For teens: living with psoriasis

Psoriasis creates a mixed bag of emotional reactions. Some people show little emotion over having psoriasis, while others react intensely. You may think this is related to the extent of someone's psoriasis, but in reality that doesn't seem to be the case. Whether someone has a few lesions or many, the emotional response is not always the same.

What's important, then, is to simply know you may experience difficult feelings about having psoriasis. This is helpful in determining how successfully you'll cope. Once you understand the extent of your emotions, you can deal with them constructively. Here are some common questions teens ask about coping with psoriasis.

I feel depressed and fear my psoriasis is affecting my self-esteem. Is this normal?

It's not uncommon to experience a sense of shock, confusion and anger about what's happening to your skin. These feelings may give way to profound sadness or depression. Accepting your skin's condition is possible, but it takes time, sometimes a long time, to achieve. Therapy, support groups or an online community may be of benefit, or discuss these feelings with your doctor or an adult.

What can I do to help myself cope with psoriasis?

Talking about psoriasis can help. Find someone, whether they have psoriasis or not, who is willing to listen and recognize the strong feelings that accompany psoriasis. Your feelings are real. Don't dismiss them or trivialize them. The power of the emotions that come from having psoriasis should not be underestimated. Find a dermatologist you can talk to about your feelings. He or she may suggest how to deal with the emotional aspects of psoriasis.

Find healthy ways to release strong emotions such as anger or sadness. Exercise, art and journaling are just a few ways to express your emotions in a healthy way.

Once I come to terms with my psoriasis, what's next?

One of the hardest things about living with psoriasis is that you go through cycles of strong emotions, usually when the psoriasis goes into remission or reappears. The disease is unpredictable, and the emotions it triggers may occur repeatedly. Apprehension about psoriasis returning or getting worse is common.

Will I have to deal with others' reactions to my skin all the time?

Not necessarily-psoriasis is a reality that you have to live with, but you don't have to let it take control. There are ways to avoid dealing directly with others about your psoriasis if you choose, and you can use these techniques whenever you want. Wearing long sleeves, for example, can make coping in public a lot easier on days when you don't have the emotional energy to accept the stares and questions. Another way of dealing with other's reactions is to educate them and spread public awareness of the disease.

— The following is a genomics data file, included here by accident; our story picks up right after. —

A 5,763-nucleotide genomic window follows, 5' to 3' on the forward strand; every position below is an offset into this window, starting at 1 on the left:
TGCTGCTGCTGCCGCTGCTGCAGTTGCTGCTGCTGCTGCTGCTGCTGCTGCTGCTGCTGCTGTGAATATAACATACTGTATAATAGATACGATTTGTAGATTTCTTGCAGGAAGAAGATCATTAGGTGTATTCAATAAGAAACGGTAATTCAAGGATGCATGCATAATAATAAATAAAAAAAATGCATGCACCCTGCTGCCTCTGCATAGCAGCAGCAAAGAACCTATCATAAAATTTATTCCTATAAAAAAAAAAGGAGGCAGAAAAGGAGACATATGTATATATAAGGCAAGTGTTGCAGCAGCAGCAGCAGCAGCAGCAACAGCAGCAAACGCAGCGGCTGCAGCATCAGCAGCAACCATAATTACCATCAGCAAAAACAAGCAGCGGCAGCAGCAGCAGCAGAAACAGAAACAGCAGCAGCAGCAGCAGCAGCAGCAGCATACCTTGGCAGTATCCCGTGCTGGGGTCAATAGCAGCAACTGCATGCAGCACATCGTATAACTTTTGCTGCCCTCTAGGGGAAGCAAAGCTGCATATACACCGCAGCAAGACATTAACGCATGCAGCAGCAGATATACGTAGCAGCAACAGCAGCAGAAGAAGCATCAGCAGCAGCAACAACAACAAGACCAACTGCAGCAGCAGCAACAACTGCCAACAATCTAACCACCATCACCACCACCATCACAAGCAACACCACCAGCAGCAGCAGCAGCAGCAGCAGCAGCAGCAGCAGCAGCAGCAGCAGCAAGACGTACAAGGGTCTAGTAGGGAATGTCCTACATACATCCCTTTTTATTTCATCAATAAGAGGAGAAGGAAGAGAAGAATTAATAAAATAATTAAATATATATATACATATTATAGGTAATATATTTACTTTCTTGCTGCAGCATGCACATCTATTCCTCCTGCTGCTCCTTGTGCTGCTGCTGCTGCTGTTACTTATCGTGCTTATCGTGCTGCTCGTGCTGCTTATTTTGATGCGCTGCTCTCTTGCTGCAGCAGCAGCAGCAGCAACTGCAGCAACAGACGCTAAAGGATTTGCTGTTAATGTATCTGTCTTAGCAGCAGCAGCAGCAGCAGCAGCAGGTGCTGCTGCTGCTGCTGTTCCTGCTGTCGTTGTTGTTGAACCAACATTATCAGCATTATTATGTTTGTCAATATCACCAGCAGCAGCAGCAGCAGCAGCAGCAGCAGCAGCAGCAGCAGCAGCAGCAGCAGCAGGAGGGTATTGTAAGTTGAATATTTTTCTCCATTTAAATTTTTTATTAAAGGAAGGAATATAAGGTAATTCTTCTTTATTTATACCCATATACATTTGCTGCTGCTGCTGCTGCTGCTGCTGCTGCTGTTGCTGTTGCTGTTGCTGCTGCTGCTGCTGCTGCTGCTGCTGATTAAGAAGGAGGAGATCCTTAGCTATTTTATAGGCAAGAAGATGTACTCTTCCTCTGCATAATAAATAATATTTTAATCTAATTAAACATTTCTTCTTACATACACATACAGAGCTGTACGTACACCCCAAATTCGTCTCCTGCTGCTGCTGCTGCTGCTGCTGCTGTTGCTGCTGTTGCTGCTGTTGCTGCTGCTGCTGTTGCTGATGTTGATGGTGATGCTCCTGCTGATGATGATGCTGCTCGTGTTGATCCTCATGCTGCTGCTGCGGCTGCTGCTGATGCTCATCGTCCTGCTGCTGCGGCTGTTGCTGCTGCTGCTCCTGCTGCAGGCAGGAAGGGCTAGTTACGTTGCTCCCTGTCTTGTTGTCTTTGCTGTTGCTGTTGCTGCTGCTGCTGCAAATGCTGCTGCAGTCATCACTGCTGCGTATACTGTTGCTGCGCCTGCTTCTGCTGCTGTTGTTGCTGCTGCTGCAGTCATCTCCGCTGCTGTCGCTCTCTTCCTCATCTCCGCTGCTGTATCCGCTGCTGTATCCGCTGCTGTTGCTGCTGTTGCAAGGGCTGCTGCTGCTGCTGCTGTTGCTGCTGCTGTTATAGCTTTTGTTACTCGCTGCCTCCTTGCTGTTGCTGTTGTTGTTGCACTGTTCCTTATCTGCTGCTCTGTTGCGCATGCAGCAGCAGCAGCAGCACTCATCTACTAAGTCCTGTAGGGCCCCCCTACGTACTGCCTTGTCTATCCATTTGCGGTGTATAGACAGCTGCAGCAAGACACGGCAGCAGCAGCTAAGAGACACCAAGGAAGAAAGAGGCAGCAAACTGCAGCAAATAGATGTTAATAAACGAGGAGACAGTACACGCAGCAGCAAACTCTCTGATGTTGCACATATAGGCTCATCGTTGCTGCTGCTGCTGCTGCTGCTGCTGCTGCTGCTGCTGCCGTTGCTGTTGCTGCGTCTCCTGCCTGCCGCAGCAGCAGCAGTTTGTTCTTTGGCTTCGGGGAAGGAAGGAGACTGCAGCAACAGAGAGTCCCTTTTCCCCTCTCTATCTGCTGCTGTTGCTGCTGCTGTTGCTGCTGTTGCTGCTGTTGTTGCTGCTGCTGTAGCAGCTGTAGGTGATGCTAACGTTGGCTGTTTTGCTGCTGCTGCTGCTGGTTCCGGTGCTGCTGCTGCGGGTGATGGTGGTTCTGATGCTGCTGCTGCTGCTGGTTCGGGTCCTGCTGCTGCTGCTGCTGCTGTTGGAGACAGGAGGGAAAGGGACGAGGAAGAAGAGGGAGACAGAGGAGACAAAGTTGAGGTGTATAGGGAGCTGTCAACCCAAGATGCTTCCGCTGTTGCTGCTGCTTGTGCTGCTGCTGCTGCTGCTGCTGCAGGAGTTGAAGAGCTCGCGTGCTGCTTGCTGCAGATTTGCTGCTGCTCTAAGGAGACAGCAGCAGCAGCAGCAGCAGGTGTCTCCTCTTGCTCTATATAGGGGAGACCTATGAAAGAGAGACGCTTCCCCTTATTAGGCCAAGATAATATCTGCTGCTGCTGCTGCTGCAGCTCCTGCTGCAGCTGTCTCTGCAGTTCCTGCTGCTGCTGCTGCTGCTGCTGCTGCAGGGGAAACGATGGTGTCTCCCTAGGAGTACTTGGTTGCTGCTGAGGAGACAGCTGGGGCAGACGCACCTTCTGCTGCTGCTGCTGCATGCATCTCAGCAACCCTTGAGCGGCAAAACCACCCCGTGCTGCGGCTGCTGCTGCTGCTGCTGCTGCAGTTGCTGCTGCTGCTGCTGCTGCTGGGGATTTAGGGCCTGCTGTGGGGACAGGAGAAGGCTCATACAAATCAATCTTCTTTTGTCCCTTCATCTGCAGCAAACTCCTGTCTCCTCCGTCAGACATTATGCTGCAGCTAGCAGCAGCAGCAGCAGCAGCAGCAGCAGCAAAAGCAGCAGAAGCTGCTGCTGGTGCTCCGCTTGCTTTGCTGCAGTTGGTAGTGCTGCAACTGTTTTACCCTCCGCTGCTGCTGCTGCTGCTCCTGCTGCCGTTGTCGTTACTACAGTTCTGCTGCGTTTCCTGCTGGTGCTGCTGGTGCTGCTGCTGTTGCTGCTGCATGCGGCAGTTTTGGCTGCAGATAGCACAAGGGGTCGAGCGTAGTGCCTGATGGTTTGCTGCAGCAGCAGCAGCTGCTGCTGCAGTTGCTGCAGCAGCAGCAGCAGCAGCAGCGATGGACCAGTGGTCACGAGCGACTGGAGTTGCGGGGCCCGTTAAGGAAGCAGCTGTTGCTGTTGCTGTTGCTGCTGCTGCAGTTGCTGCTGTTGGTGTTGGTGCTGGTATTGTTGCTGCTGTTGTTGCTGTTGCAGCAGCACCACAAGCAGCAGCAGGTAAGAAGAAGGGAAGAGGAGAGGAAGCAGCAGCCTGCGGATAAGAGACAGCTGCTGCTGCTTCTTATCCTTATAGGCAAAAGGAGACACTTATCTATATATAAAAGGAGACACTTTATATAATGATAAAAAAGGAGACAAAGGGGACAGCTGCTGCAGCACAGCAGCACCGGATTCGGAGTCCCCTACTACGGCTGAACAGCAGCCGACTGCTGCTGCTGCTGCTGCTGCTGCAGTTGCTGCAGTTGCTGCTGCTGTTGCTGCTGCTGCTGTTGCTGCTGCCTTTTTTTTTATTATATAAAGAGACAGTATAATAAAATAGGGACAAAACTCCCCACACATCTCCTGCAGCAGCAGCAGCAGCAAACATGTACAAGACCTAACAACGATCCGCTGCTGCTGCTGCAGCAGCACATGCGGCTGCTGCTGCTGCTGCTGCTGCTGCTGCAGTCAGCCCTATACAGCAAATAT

What about my future?

Your intelligence, character, and relationships will be the determining factors in life's important decisions, such as your choice of work, whether to attend college, responsibility for being on your own and the kind of person you want to be. Your skin does not define who you are or what you will become. People who have psoriasis lead positive and productive lives. Often, they find themselves better adapted to deal with stress and change because of the skills developed when living with psoriasis.

What other things can I do to cope with psoriasis?

There are some practical things that you can do:

  • Ask for support, or no one will know that you need it.
  • The more people know about and understand psoriasis, the better and easier it will be for you. Be willing to discuss your psoriasis with others, to the extent that you feel comfortable.
  • Real friends will want to know about you and will want to help. They won't be put off by psoriasis.
  • There is nothing to be ashamed of or embarrassed about. You didn't do anything wrong. Skin disease has no meaning other than what it is, even if other people attribute odd things to it.
  • It is natural to feel anxious, angry and depressed. Friends can help.
  • Find what works for you.